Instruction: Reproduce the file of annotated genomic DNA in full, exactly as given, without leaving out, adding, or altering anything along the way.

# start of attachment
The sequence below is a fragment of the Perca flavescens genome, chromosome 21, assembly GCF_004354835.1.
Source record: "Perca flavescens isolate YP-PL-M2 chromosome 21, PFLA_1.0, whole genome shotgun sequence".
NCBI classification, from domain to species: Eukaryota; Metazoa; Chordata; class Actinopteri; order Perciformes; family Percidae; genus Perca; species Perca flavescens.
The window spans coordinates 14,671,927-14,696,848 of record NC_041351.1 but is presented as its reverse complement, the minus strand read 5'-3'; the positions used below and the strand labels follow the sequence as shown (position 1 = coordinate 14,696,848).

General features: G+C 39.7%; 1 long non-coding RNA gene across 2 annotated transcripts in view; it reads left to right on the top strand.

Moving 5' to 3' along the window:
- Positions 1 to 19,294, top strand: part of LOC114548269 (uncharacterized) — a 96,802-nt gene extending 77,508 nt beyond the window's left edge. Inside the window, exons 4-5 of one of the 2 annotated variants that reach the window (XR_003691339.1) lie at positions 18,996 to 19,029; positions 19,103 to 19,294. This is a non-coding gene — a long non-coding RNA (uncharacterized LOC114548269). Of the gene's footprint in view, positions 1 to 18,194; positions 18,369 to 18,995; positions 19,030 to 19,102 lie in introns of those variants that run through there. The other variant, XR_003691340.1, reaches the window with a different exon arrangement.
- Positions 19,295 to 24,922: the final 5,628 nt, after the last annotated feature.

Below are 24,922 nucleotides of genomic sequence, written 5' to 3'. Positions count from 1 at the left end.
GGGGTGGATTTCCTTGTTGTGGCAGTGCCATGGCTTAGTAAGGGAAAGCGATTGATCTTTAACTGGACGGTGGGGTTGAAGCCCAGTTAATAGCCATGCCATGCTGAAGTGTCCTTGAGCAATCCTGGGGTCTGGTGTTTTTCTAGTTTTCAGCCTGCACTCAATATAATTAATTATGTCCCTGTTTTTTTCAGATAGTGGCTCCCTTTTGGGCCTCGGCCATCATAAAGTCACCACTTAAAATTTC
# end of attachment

The sequence below is a fragment of the Perca flavescens genome, chromosome 21, assembly GCF_004354835.1.
Source record: "Perca flavescens isolate YP-PL-M2 chromosome 21, PFLA_1.0, whole genome shotgun sequence".
NCBI classification, from domain to species: Eukaryota; Metazoa; Chordata; class Actinopteri; order Perciformes; family Percidae; genus Perca; species Perca flavescens.
The window spans coordinates 14,671,927-14,696,848 of record NC_041351.1 but is presented as its reverse complement, the minus strand read 5'-3'; the positions used below and the strand labels follow the sequence as shown (position 1 = coordinate 14,696,848).

General features: G+C 39.7%; 1 long non-coding RNA gene across 2 annotated transcripts in view; it reads left to right on the top strand.

Moving 5' to 3' along the window:
- Positions 1 to 19,294, top strand: part of LOC114548269 (uncharacterized) — a 96,802-nt gene extending 77,508 nt beyond the window's left edge. Inside the window, exons 4-5 of one of the 2 annotated variants that reach the window (XR_003691339.1) lie at positions 18,996 to 19,029; positions 19,103 to 19,294. This is a non-coding gene — a long non-coding RNA (uncharacterized LOC114548269). Of the gene's footprint in view, positions 1 to 18,194; positions 18,369 to 18,995; positions 19,030 to 19,102 lie in introns of those variants that run through there. The other variant, XR_003691340.1, reaches the window with a different exon arrangement.
- Positions 19,295 to 24,922: the final 5,628 nt, after the last annotated feature.

Below are 24,922 nucleotides of genomic sequence, written 5' to 3'. Positions count from 1 at the left end.
GGGGTGGATTTCCTTGTTGTGGCAGTGCCATGGCTTAGTAAGGGAAAGCGATTGATCTTTAACTGGACGGTGGGGTTGAAGCCCAGTTAATAGCCATGCCATGCTGAAGTGTCCTTGAGCAATCCTGGGGTCTGGTGTTTTTCTAGTTTTCAGCCTGCACTCAATATAATTAATTATGTCCCTGTTTTTTTCAGATAGTGGCTCCCTTTTGGGCCTCGGCCATCATAAAGTCACCACTTAAAATTTC